A transcribed excerpt from Friday morning’s DG staff devotional with John Piper:
Philippians 3:17 shows us four generations of imitation: you ➔ those ➔ us ➔ Christ. So that clearly implies God wants us to find good examples, to watch them, and to be encouraged and inspired.
Yes, it can be sinful and dangerous. And it can be wonderful.
Anytime a preacher is a draw, two things are happening.
(1) There is a carnal attraction to Apollos-like eloquence, or logic, or turns of phrase, or personality that people like. And they don’t go through it. They don’t go through it to God. They don’t go through it to Jesus. They don’t through it to the Holy Spirit, to be broken by him and have their lives turned upside down, so if that pastor died they would have Jesus, and he would mean everything to them. No. They just stop with the preacher. That’s carnal.
(2) But there are other people. A word lands, for whatever reason, that person meets Jesus, and God condescends to make that sermon on that day a miracle. The sinner in the pulpit has miraculously been made the instrument of grace (1 Cor. 3:6-7).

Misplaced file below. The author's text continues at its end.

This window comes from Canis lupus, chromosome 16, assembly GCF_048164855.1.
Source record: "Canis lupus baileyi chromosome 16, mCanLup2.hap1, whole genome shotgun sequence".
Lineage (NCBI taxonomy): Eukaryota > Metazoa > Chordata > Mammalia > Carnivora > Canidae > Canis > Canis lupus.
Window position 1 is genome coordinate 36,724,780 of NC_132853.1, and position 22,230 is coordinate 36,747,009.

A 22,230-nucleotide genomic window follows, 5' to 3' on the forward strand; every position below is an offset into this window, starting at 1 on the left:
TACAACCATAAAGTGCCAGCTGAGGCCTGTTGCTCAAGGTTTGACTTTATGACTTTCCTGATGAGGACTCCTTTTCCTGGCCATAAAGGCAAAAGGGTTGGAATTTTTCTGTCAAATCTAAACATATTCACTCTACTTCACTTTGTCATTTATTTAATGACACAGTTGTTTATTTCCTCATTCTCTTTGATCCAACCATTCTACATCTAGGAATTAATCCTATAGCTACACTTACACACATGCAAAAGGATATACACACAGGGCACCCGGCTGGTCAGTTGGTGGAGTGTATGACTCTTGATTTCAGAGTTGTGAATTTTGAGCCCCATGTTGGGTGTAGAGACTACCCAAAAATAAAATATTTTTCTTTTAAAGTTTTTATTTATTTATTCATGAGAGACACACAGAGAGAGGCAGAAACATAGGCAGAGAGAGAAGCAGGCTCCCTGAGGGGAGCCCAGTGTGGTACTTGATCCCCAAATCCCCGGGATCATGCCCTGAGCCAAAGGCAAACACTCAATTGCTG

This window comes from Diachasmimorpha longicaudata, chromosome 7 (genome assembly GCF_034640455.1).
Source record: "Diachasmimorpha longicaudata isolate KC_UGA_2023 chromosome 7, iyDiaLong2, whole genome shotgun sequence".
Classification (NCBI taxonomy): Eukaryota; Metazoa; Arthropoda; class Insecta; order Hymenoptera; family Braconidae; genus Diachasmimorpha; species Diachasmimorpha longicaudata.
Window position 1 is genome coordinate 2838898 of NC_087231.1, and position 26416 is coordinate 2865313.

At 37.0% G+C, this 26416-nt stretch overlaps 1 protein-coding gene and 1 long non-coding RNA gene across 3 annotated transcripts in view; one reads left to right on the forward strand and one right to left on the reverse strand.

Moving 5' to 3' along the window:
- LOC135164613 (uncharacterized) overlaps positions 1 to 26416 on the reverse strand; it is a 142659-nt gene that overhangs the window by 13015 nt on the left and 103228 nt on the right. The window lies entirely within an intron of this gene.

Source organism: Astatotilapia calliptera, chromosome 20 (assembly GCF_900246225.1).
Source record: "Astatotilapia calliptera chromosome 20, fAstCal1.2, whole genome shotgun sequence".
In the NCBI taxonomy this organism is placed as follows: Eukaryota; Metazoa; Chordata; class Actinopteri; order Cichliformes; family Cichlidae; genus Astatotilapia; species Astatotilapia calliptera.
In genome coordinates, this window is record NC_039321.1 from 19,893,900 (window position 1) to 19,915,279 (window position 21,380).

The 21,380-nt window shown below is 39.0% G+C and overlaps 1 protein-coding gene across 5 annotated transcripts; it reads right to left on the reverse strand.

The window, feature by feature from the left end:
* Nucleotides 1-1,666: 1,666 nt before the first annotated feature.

And there is no way to weed that out ahead of time. You cannot put a sign on the church door: “All of you who are coming here for carnal reasons, stay away. All of you who are coming here because you meet God here, come.”
Therefore, it behooves elders watch that leader, rebuke, counsel, and correct, hedge in, and protect that leader from himself. And it behooves the pastor to be reminded that the Day will disclose his work (1 Cor. 3:13).
But don’t be afraid to have heroes. I think that’s why Hebrews 11 is in the Bible. …